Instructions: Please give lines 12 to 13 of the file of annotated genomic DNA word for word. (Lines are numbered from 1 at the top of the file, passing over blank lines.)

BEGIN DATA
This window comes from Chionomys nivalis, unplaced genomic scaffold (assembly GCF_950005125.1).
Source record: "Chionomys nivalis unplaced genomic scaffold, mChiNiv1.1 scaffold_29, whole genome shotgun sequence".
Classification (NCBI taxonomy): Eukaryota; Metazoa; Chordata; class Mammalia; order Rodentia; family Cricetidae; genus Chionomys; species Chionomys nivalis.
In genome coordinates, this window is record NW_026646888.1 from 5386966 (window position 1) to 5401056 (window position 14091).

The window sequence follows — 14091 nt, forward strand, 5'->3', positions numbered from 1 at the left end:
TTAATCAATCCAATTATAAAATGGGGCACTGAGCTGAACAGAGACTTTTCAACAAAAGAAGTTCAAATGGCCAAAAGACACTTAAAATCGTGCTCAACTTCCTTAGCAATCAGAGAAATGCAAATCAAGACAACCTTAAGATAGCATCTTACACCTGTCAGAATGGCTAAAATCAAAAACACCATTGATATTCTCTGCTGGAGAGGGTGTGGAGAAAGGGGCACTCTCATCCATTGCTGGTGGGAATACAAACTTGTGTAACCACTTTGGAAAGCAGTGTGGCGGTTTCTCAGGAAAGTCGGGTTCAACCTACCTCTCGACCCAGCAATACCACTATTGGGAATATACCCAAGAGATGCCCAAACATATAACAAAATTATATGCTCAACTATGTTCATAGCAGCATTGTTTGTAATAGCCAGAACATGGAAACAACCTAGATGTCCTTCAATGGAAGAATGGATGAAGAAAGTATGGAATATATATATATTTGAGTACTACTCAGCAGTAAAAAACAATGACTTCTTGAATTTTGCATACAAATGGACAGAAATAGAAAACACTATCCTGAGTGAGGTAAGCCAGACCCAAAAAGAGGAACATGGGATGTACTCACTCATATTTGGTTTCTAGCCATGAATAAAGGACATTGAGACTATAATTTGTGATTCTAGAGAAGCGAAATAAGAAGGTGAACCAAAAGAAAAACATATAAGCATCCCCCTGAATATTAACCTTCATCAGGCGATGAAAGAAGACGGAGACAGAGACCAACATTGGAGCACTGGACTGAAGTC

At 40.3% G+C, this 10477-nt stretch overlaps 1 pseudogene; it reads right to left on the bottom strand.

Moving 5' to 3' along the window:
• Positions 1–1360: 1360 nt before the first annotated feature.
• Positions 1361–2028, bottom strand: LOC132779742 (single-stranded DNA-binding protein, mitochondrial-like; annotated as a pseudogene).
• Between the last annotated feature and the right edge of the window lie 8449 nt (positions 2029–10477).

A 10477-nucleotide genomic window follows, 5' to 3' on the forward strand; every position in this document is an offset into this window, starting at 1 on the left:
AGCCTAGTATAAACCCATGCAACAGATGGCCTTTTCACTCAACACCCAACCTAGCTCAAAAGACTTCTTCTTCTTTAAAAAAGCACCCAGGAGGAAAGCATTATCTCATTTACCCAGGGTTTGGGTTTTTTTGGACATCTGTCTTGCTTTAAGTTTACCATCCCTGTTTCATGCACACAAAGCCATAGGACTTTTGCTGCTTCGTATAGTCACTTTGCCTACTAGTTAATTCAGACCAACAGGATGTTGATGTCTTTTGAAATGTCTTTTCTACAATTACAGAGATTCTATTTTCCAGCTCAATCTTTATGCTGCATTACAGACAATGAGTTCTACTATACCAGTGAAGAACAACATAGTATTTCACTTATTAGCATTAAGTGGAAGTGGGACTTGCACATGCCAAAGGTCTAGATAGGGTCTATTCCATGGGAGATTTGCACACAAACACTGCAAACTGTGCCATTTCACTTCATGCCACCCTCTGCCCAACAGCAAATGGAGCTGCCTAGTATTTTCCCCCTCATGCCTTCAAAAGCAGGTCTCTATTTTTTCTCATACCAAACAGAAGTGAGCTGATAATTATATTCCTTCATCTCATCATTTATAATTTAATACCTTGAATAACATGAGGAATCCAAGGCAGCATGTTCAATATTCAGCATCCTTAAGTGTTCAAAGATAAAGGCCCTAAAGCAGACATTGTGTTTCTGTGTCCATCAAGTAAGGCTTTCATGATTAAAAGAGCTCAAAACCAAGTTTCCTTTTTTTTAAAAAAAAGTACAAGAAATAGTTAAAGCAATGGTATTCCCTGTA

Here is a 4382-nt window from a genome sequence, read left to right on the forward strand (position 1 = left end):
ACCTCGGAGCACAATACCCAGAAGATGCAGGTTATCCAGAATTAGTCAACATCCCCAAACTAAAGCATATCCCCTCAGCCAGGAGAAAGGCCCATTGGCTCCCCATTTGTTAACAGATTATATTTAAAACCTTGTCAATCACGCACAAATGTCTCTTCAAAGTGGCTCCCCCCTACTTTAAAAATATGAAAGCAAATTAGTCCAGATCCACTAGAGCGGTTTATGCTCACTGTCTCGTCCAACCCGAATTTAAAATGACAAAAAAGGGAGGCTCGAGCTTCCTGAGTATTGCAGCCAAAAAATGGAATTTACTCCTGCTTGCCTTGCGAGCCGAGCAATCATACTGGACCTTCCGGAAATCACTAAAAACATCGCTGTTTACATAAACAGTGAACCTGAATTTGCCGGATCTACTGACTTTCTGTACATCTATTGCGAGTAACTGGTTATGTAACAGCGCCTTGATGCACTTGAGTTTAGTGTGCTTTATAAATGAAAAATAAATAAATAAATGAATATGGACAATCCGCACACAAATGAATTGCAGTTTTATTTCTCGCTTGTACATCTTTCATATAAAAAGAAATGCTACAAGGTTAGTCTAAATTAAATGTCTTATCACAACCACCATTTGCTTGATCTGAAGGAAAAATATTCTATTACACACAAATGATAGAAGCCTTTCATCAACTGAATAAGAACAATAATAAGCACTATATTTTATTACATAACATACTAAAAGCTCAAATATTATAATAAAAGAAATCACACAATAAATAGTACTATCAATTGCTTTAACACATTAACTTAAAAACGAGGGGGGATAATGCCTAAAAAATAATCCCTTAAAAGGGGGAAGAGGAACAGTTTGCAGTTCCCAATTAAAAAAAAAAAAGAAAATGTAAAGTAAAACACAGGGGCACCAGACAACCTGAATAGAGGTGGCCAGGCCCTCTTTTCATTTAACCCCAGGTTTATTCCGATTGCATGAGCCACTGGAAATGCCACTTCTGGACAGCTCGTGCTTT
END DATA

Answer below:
A 10477-nucleotide genomic window follows, 5' to 3' on the forward strand; every position in this document is an offset into this window, starting at 1 on the left:
AGCCTAGTATAAACCCATGCAACAGATGGCCTTTTCACTCAACACCCAACCTAGCTCAAAAGACTTCTTCTTCTTTAAAAAAGCACCCAGGAGGAAAGCATTATCTCATTTACCCAGGGTTTGGGTTTTTTTGGACATCTGTCTTGCTTTAAGTTTACCATCCCTGTTTCATGCACACAAAGCCATAGGACTTTTGCTGCTTCGTATAGTCACTTTGCCTACTAGTTAATTCAGACCAACAGGATGTTGATGTCTTTTGAAATGTCTTTTCTACAATTACAGAGATTCTATTTTCCAGCTCAATCTTTATGCTGCATTACAGACAATGAGTTCTACTATACCAGTGAAGAACAACATAGTATTTCACTTATTAGCATTAAGTGGAAGTGGGACTTGCACATGCCAAAGGTCTAGATAGGGTCTATTCCATGGGAGATTTGCACACAAACACTGCAAACTGTGCCATTTCACTTCATGCCACCCTCTGCCCAACAGCAAATGGAGCTGCCTAGTATTTTCCCCCTCATGCCTTCAAAAGCAGGTCTCTATTTTTTCTCATACCAAACAGAAGTGAGCTGATAATTATATTCCTTCATCTCATCATTTATAATTTAATACCTTGAATAACATGAGGAATCCAAGGCAGCATGTTCAATATTCAGCATCCTTAAGTGTTCAAAGATAAAGGCCCTAAAGCAGACATTGTGTTTCTGTGTCCATCAAGTAAGGCTTTCATGATTAAAAGAGCTCAAAACCAAGTTTCCTTTTTTTTAAAAAAAAGTACAAGAAATAGTTAAAGCAATGGTATTCCCTGTA